The problem is that we are wounding up with resumes from beginners and experts alike that look very similar.
Ah, I still hear the whimpers of the want-to-be junior developers: “Oh, I have to get a job to get a job” yadda yadda. I tried that excuse too. Maybe if you look like what the “Great Choosers” expect a coder to look like, you can slide with this for awhile. I couldn’t. Or, as the meritocratic madlads would probably scream at me: WOULDN’T. But it doesn’t really matter. Really.
Really really. Because after a few more experiences like the Nationwide experience, I had to find some new rules. Here is one I found:
Don’t make any excuses, but don’t take any shit.
Don’t worry, I probably lost a few interviews for straight up admitting how I got the Nationwide job. Recruiters weren’t crazy about the “I started learning XYZ” on my resume. So be it. I am not going to dunk on recruiters (yet; that is another article). But you have to think about their individual business models. They are paid to get you in the door, not so much to keep you from getting kicked back out. There may be various incentives I am not aware of to keep you there, but they usually work on short-term thinking. That doesn’t mean they are all out to swindle you — but that does not make for great career-coaching.
But I argue, it’s not their job.
Their job is to find qualified applicants, not fabricate them (that doesn’t keep some of the less savory ones from trying anyway). It is your job to figure out what you want out of your career. Then you tell them and they see how it lines up with their clients. The problem I have found, is that it is often backwards. But as much as I want to blame the smiley-faced recruiter for swindling me (this one did), it is not her fault. Yes, she was wrong for misrepresenting the job to me and misrepresenting me to the job. I do hope she no longer works in recruiting. But I should have made a bigger point in the interview to say “I don’t know jack about Docker, but I want to learn”. Then when they tried to tell me that “I just don’t want it enough”, I should have told them that is not theirs to decide.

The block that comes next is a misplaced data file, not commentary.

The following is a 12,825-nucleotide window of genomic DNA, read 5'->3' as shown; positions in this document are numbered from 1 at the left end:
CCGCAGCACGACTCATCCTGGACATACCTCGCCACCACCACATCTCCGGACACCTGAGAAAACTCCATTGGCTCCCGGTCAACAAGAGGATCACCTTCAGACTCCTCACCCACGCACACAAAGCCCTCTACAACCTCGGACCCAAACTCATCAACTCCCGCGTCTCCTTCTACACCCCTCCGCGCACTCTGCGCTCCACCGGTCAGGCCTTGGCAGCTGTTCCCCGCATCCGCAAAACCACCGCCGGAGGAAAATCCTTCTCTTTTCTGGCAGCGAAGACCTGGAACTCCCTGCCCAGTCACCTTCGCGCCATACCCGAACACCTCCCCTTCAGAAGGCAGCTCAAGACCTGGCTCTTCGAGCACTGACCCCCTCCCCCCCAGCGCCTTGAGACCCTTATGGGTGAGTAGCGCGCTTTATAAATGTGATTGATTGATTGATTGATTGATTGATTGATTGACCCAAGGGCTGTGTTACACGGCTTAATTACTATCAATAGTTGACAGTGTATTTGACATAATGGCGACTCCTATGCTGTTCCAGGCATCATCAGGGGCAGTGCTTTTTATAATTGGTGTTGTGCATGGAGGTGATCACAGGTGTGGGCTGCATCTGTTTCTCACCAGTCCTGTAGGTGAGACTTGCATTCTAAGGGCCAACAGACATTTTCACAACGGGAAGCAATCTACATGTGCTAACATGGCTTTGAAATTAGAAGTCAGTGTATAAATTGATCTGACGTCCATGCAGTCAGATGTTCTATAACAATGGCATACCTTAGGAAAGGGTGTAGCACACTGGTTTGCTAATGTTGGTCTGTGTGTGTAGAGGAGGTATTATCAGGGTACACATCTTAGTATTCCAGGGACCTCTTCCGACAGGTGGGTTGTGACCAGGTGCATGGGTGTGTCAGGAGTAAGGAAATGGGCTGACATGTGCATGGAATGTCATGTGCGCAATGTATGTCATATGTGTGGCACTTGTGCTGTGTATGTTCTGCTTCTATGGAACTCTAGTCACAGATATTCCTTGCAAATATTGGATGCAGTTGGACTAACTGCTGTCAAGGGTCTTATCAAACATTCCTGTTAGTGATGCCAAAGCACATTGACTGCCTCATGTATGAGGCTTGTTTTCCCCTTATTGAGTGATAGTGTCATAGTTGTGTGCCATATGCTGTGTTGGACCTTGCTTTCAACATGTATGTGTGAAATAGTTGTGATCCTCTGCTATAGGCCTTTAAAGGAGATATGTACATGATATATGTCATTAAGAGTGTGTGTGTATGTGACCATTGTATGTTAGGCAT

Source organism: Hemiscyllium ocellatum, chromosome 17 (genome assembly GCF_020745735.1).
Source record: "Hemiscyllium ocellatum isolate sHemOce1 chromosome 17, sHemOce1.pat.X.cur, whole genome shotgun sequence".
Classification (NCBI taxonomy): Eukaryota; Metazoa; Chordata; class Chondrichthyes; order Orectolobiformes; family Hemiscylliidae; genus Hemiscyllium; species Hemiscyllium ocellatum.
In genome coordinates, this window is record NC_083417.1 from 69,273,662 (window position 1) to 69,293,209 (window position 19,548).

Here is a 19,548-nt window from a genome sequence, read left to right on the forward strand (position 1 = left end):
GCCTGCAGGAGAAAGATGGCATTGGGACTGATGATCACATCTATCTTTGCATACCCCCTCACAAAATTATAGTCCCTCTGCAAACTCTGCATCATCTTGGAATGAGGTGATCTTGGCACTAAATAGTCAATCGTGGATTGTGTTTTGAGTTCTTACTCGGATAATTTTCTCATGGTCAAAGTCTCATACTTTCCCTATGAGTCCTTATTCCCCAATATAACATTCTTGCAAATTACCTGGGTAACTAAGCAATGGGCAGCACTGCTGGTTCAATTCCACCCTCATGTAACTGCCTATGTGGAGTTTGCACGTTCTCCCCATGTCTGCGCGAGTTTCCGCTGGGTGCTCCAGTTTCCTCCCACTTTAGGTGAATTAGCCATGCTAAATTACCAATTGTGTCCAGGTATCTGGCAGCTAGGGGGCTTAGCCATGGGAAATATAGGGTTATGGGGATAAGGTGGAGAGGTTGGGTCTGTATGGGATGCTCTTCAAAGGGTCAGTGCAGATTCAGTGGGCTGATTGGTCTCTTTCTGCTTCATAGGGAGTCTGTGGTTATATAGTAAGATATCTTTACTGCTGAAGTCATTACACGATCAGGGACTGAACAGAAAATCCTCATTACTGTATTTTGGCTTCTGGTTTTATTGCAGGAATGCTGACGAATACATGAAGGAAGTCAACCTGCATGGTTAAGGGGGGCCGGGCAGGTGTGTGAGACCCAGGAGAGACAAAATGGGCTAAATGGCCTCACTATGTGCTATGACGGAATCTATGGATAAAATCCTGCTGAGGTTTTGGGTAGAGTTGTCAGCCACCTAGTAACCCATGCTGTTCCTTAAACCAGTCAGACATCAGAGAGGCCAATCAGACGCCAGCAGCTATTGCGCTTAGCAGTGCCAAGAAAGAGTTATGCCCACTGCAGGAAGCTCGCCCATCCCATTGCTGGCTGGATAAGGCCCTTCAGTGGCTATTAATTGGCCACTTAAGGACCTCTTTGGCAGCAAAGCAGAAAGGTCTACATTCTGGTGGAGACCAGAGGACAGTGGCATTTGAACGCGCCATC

Don’t make any excuses, but don’t take any shit.
So I have hopefully now convinced you to stop lying on your resume and at networking events, or you have stopped reading this. But what now? Well, now you can enjoy the freedom of not knowing to start learning. Because you see, you have to admit you don’t know something to start learning that something. This also sounds condescending, but I am not throwing anything on you I didn’t have to at myself at one point. Once I admitted to myself I was a lot worse at coding than I originally thought, I started looking for meet-ups and resources that were more beginner-friendly. And then actually started learning. I started steering away from know-it-alls who weren’t interested in helping me and I wasn’t interested in impressing anymore. I steered towards the people passionate for learning like I was. But what about the getting the job part? That got better too, actually. I naturally got shifted towards the people who respected humility and zeal to learn. It is what I credit with being able to be a freelancer while the aforementioned know-it-alls can only talk about it on Discord while at their crappy 9–5’s they hate.
Just remember, you got into tech because you loved to learn and wanted to find solutions to problems. My mentors who have gotten me into tech are still beginners themselves at some of the new technologies. With my curiosity and zeal to learn, I even taught them some Docker (eventually).